The first result of ending the state’s monopoly on police protection, and replacing it with a competitive market composed of multiple private security firms, would be an immediate and dramatic improvement in quality of service. Not only would there be little reason for anyone to fear harassment or brutality by employees of private security firms, which would depend for their revenues on the voluntary patronage of consumers, but also, in stark contrast to government policing, the biggest markets for such firms would be where crime is most prevalent, i.e., the inner cities. Indeed, many security firms might well be “neighborhood-owned” and specialize in serving (and hiring from within) those areas most neglected by government police.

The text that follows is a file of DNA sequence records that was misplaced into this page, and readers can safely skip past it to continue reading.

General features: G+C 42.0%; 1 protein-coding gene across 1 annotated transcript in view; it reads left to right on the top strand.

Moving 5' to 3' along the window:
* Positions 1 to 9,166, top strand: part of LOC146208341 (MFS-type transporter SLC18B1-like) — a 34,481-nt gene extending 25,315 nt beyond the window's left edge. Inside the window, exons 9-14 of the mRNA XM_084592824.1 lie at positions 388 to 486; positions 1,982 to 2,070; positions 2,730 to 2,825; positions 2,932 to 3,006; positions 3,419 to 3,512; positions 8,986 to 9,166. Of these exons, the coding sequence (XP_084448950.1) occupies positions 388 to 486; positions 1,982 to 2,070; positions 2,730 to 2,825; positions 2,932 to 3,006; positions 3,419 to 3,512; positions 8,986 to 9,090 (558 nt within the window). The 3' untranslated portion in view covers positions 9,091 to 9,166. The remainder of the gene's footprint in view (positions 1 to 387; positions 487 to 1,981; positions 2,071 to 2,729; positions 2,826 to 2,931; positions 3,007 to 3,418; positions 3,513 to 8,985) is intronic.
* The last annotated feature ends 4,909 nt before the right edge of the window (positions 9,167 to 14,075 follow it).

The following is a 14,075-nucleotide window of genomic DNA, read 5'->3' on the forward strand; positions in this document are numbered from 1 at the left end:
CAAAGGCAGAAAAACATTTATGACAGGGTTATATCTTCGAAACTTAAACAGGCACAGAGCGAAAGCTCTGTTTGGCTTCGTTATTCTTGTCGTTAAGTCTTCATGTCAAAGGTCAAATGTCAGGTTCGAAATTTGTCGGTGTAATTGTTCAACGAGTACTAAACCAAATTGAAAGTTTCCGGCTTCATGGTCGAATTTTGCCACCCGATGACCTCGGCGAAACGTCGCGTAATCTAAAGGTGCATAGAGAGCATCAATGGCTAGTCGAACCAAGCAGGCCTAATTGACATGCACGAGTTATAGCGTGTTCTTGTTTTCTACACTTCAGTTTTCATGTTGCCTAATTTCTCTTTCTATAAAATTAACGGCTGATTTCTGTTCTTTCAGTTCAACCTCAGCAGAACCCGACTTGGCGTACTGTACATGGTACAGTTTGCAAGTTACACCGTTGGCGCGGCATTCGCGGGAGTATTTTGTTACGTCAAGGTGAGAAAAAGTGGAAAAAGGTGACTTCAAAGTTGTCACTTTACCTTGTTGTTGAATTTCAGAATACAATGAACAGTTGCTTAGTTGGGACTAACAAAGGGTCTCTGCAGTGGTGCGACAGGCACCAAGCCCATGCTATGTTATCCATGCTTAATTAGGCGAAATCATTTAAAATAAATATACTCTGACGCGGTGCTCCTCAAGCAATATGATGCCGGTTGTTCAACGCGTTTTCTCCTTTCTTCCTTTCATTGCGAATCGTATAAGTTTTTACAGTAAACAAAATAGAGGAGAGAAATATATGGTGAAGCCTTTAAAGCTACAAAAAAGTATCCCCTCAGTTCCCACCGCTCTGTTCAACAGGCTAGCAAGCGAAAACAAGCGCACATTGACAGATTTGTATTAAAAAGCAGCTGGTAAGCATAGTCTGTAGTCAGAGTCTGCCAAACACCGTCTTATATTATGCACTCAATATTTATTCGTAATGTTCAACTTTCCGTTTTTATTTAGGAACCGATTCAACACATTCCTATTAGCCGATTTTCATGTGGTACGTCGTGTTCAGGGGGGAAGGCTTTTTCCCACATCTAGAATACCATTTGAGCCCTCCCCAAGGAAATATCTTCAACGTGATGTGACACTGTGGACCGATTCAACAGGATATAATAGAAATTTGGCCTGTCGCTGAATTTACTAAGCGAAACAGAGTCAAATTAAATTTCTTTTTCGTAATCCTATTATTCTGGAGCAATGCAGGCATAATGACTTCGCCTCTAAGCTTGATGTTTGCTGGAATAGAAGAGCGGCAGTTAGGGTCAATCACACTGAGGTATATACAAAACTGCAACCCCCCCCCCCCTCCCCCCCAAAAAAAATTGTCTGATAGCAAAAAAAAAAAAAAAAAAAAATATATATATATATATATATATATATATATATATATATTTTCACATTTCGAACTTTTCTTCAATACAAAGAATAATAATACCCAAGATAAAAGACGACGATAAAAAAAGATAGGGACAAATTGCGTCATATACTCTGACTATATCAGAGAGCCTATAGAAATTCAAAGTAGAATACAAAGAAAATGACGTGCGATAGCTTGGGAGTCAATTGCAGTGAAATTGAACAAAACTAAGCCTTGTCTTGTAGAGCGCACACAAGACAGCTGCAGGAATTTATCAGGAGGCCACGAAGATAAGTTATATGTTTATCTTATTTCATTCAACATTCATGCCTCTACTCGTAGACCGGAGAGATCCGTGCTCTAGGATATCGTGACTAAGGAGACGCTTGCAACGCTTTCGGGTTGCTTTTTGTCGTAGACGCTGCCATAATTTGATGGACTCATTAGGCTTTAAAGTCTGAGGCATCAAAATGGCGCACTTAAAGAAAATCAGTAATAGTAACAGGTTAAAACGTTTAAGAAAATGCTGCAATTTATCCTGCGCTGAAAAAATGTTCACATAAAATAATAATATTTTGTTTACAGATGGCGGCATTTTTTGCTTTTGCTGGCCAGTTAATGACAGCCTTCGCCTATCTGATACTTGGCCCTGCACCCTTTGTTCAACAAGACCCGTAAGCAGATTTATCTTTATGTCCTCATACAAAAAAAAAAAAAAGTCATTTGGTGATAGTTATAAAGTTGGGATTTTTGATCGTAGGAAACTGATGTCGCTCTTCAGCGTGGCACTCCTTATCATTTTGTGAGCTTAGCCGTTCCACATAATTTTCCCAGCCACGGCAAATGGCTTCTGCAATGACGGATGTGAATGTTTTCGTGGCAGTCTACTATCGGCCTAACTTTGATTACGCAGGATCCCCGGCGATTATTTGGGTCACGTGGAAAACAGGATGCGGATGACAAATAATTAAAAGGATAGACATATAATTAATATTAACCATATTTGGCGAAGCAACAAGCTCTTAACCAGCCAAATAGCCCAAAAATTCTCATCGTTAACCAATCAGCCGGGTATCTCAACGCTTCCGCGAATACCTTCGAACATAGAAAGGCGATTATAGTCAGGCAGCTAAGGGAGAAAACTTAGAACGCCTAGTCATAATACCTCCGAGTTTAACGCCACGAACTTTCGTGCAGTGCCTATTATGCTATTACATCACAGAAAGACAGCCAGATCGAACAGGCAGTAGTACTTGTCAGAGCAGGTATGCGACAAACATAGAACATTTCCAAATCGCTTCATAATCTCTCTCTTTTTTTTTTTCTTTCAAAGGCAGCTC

All this taken together would add up to a marked reduction in the demand for firearms among private individuals, especially those least competent to use them safely. Those on the left who are presently pushing for stricter gun laws would therefore be doubly satisfied: first by better protection services (and the resulting lower crime rates), and second, by the overall decline in gun ownership. Meanwhile, traditional conservatives could still maintain a strict from-my-cold-dead-hands posture if they wished, without fear of being forcibly disarmed by the collectivist zeal of their neighbors. But they would no longer have either poor policing or the looming threat of state tyranny as a justification for doing so.